One of Miami’s premier private art collections is giving up its local exhibition space and taking its shows on the road.
The Cisneros Fontanals Art Foundation, known as CIFO, will no longer showcase exhibitions in its distinctive downtown Miami space, at 1018 North Miami Avenue, it announced in a release Wednesday. Instead, its annual exhibition of works by awardees of its Grants & Commissions Program will be shown this year at the Centro Cultural Metropolitano in Quito, Ecuador.
“While CIFO’s heart will always be in Miami — as will our operational offices — we are thrilled to be making the transition to an international exhibition model,” said Cisneros via a release. “CIFO’s partnerships with global institutions will ultimately bring our programs, and the vital work of Latin American artists, to a wider audience of art enthusiasts.”
The CIFO show “Adiós Utopia: Dreams and Deceptions in Cuban Art Since 1950” is currently on view at the Walker Art Center in Minneapolis, Minnesota, following a run at the Museum of Fine Arts, Houston, in Texas.
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In 2005, Miami collector Ella Fontanals-Cisneros opened the 13,000-square-foot Miami Avenue warehouse refashioned by architect Rene Gonzalez with a glass tile mural of a bamboo jungle. CIFO marked the southern edge of Wynwood, which was then emerging as a major art destination anchored by the Rubell Family Collection, Margulies Collection at the Warehouse and the Gary Nader collection.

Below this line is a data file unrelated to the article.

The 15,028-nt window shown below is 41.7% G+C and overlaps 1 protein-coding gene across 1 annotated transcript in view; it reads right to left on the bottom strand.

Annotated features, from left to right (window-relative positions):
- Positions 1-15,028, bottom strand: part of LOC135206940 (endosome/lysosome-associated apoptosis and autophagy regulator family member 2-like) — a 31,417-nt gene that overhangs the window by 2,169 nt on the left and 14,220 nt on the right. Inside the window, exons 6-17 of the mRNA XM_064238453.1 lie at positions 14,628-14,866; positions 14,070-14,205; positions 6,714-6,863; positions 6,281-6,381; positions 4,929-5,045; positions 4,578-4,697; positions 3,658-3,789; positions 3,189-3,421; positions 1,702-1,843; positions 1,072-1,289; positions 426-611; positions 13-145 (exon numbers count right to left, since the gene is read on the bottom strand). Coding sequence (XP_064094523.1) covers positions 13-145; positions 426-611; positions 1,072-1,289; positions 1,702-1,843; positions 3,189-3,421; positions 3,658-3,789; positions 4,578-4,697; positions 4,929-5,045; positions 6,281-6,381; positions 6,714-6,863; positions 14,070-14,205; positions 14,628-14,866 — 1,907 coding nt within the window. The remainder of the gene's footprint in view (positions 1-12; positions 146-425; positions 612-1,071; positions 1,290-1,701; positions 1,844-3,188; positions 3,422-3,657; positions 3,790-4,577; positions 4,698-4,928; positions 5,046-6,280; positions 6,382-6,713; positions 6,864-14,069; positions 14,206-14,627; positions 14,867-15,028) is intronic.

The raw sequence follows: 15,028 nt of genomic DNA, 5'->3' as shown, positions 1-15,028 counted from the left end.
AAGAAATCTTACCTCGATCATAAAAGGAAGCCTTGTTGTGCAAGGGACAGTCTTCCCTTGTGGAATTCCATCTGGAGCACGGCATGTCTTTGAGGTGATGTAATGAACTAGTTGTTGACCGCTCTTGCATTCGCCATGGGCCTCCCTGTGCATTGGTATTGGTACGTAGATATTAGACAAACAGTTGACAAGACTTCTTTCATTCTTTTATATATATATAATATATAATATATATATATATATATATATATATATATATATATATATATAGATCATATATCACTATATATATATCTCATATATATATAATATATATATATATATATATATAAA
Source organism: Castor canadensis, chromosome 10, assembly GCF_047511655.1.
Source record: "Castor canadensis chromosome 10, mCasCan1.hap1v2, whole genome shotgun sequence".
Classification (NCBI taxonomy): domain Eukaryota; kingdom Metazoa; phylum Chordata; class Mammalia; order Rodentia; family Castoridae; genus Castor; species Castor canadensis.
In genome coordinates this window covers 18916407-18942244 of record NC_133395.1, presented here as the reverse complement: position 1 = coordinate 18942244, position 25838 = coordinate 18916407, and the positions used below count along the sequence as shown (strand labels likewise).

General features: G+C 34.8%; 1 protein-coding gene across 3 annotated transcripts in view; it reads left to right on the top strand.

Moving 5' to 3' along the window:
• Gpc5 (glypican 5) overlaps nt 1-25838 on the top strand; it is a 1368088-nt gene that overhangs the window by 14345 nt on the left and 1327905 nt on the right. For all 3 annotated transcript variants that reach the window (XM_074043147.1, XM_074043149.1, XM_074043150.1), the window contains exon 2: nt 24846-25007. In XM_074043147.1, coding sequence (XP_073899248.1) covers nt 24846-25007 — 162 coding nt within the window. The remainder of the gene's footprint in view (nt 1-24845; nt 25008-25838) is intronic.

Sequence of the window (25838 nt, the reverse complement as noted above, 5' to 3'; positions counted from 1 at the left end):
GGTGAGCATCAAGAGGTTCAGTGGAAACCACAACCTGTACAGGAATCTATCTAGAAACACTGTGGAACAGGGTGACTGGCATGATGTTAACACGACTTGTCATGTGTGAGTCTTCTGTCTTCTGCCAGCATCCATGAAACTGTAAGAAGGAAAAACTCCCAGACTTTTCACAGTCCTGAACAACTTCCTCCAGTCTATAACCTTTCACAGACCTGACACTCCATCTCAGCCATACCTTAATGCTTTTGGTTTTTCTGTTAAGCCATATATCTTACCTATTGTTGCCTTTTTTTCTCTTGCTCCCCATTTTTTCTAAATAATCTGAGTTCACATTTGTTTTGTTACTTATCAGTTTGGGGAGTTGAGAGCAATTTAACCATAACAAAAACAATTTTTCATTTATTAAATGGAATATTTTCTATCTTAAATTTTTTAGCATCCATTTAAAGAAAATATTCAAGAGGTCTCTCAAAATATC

Since then, CIFO has highlighted works by its awardees and shows of works from Cisneros’ own art collection. Its current exhibit, “Triángulo: Loló Soldevilla, Sandu Darie and Carmen Herrera,” closes March 14. It will be followed by its final show, the New World School of Arts’ Bachelor of Fine Art exhibition, which runs through April. The building is owned by Cisneros and will return to her real estate portfolio, said a spokesman.
This year’s nine Grants & Commissions recipients, highlighted in the Quito show, come from seven Latin American countries. They included Achievement Award-winner Horacio Zabala of Argentina; mid-career artists Magdalena Atria of Chile and Lázaro Saavedra of Cuba; and emerging artists Fredman Barahona of Nicaragua, Gala Berger of Argentina, Víctor del Moral of Mexico, Rubén D ́Hers of Venezuela, and Laura Huertas Millán and Daniela Serna Gallego, both of Colombia.